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Lest We Forget - 7Dec41


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#16 trowel OFFLINE  

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Posted December 08, 2014 - 06:10 AM

With deepest regards and thanks.

 

In memory of my great Uncle Bill Nicholls, USAF, rest in peace.

 

Respectfully yours,

 

Jesse


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#17 toppop52 ONLINE  

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Posted December 08, 2014 - 07:09 AM

My dad died 50 years ago on the 21st, massive heart attack at 41, I can't help but believe his stress level was greatly exaggerated by his experiences at Omaha Beach and the other hell holes he survived. God created that generation for that job, no other could have done it.


Edited by toppop52, December 08, 2014 - 07:09 AM.

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#18 boyscout862 ONLINE  

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Posted December 08, 2014 - 08:29 AM

Vets talk about what they went through with other vets. My father hired only vets to work for him in the 50s and 60s(me and a holocaust survivor were the only exceptions). They would talk about the war sometimes, I listened and learned. I was amazed by what they went through and how they still suffered from what they had seen. In 1993 I was at the VA. Abunch of us were waiting to be called. One guy said that it was 25 years since he came home from NAM. He asked when the nightmares stop. An old gentleman said that it has been 75 years since he came home from France and they haven't stopped yet. What a terrible price to pay for surviving.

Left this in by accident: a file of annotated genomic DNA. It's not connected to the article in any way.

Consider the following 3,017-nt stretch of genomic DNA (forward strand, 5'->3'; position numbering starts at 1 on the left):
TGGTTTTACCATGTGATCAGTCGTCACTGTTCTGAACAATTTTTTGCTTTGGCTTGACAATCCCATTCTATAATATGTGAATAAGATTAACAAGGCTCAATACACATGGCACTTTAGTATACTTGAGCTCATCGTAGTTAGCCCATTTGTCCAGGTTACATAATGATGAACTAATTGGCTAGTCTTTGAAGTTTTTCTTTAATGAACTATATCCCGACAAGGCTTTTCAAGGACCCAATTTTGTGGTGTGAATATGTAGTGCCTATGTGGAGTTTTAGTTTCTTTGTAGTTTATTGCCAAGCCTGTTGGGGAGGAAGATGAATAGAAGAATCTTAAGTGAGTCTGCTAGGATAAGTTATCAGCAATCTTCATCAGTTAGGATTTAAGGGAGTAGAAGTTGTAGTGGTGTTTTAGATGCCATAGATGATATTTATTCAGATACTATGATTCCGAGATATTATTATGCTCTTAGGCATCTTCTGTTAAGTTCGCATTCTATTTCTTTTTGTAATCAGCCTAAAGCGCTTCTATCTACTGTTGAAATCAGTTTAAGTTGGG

One WWII vet said that when he came home he tried to tell his family what it was like but they refused to believe that he had been through something so horrible. He didn't talk about it again for 40 years. A good friend of mine liberated 2 of the Nazi death camps but refused to tell his family about it. His oldest son and I were in the Army together in 1976 but he would not tell them because he was worried that they would be affected. I guess that he thought that I could handle it. I got him to write an autobiography but he left out that part. We argued about it for several years until he died. I think that most of them were afraid of being called liars or that they would horrify people.

 

I will say that when my dad and his friends talked about the war they all seemed in a better mood after. My father progressively got worse after he had to close the business.

 

I've still got my dads' 1940 Bluejackets Manual. My 1969 Soldiers' Manual disappeared years ago. Good Luck, Rick


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#19 aevansgatech OFFLINE  

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Posted December 08, 2014 - 12:43 PM

It's great to hear so many personal stories

 

My grandfather was also in the Navy during WWII and I remember he always said the US paid him to 'float around' in the Pacific for awhile. It has stuck with me that he could make such a positive out of a serious situation.

 

I try not to let anything get to me, since my life thusfar has been quite a bit easier than those before me.


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#20 toppop52 ONLINE  

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Posted December 08, 2014 - 07:30 PM

If you've ever seen war, any war, there is no explaining it, if you've never seen war, there is no explaining it.